Third, the tenure of urban superintendents and school board members has become shorter of late, problem-ridden, plagued by corruption (e.g., Chicago, Atlanta, Philadelphia, Washington, D.C., etc.), irrespective of the race and gender of the individual job holders and school board leaders. Thus, by serving as buffers between school officials and their residents, the Cartel is able to address the occupational survival needs of school administrators and their governing bodies. In this instance, the profit objectives of these privatizers of public education are congruent with the job security objectives of superintendents and school board members. The superintendents declare that they are bringing a positive resolution to the crisis in public education, while the school boards assert that they are engaged in break the mold, cutting edge educational reform. This quid pro quo is at the root of this alliance at the public trough. Additionally, the Cartel, through political contributions in mayoral, school board, and state legislative races has established a foothold in a growing number of election districts throughout the nation.

Fourth, the Cartel has strategically launched and marketed a sustained attack on teachers and their unions with a steady stream of vitriol that demonizes each in turn. Teachers are labeled as uncaring, having low expectations for low-income and minority students, being racist and/or culturally insensitive toward the students under their charge, being in the profession for the money (although they are underpaid for the hours they actually work), and lacking the professional and educational competence to be effective in their jobs. The latter two indictments provided the basis for creating a system of merit pay and the evaluation of teachers via students’ standardized test scores. The Cartel has been skillful in advancing the refrain of “No Excuses” for students’ poverty; food insecurity; physical health, mental health, and vision problems; the impact of neighborhood violence, gang, and drug issues; and overcrowded, under-resourced classrooms. Missing from this analysis is any mention of the tens of millions of dollars that teachers collectively spend out of their own pockets each year to supplement students’ nutrition, buy their school supplies, and purchase students’ clothing. At the same time, teacher unions are branded as having minimal concern for students’ educational outcomes, only caring about raising teachers’ salaries. Unions have also been criticized for curriculum failures despite the fact that school district administrations set the instructional agenda. Elsewhere, the Cartel has recruited union members in California and Tennessee to challenge the union dues paying system as a way to implode the organization from within. These cases are headed to the U.S. Supreme Court where the probability for success is high given the Court’s conservative makeup.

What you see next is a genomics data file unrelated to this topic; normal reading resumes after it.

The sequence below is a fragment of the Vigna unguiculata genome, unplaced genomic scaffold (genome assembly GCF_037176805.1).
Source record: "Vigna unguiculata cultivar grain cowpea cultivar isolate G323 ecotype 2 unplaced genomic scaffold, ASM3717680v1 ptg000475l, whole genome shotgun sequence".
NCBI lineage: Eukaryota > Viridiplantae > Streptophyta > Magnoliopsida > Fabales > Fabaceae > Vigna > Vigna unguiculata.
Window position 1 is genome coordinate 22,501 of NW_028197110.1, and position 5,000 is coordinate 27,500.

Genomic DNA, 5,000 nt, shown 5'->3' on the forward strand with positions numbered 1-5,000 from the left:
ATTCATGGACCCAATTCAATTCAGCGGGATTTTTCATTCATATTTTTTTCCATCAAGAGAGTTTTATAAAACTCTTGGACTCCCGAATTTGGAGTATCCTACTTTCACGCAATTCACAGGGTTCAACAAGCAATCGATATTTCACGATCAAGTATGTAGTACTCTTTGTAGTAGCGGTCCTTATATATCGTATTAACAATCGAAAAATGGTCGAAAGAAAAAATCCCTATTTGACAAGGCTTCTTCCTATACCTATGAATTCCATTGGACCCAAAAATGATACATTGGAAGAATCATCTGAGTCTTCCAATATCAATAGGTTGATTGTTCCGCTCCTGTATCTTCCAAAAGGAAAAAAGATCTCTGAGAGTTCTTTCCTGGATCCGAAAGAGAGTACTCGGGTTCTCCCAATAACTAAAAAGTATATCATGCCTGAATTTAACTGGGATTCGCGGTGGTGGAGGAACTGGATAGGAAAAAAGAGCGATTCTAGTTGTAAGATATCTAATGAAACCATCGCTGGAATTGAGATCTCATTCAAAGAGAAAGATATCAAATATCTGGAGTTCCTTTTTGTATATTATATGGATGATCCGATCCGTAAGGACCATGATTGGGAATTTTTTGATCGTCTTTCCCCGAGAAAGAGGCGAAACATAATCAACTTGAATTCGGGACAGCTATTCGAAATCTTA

Finally, the most serious issue facing public education stakeholders is their belief that since public education, as presently constituted, has always been around, it will be around in the future. This increasingly na´ve view overlooks the current reality where the Cartel has infiltrated every level of the political structure by utilizing targeted campaign contributions and has cultivated major backing among public education’s traditional supporters—parents, grassroots leaders, civic and religious organizations, rank and file citizens, local business leaders, and others—who have historically stood steadfast for their local public schools. What does this mean for poor urban and suburban students of color? Not very much, as current data show in city after city (Baltimore, Washington, D.C., Atlanta, Milwaukee, Chicago, etc.), student achievement data have been manipulated to show fraudulent academic gains, or objective analyses have shown that these private-sector education reforms (charter and voucher schools and other private-sector education reforms) have performed no better than public schools irrespective of the hype.

Then as now, it is apparent that the complex social, economic, and educational challenges facing poor urban students are not subject to quick fixes, no matter how well-intended or exaggerated the promises. But the key need for teachers and their unions is to engage and organize their local communities to restore their trust and support. Otherwise, public education will be wholly be redesigned to reflect the profit-making agenda of the Cartel and its private-sector allies. Columnist, Dr. Walter C. Farrell, Jr., PhD, MSPH, is a Fellow of the National Education Policy Center (NEPC) at the University of Colorado-Boulder and has written widely on vouchers, charter schools, and public school privatization. He has appeared on the Today Show with Matt Lauer and National Public Radio’s The Connection to discuss public school privatization, and he has lectured to parent, teacher, and union groups throughout the nation. Contact Dr. Farrell.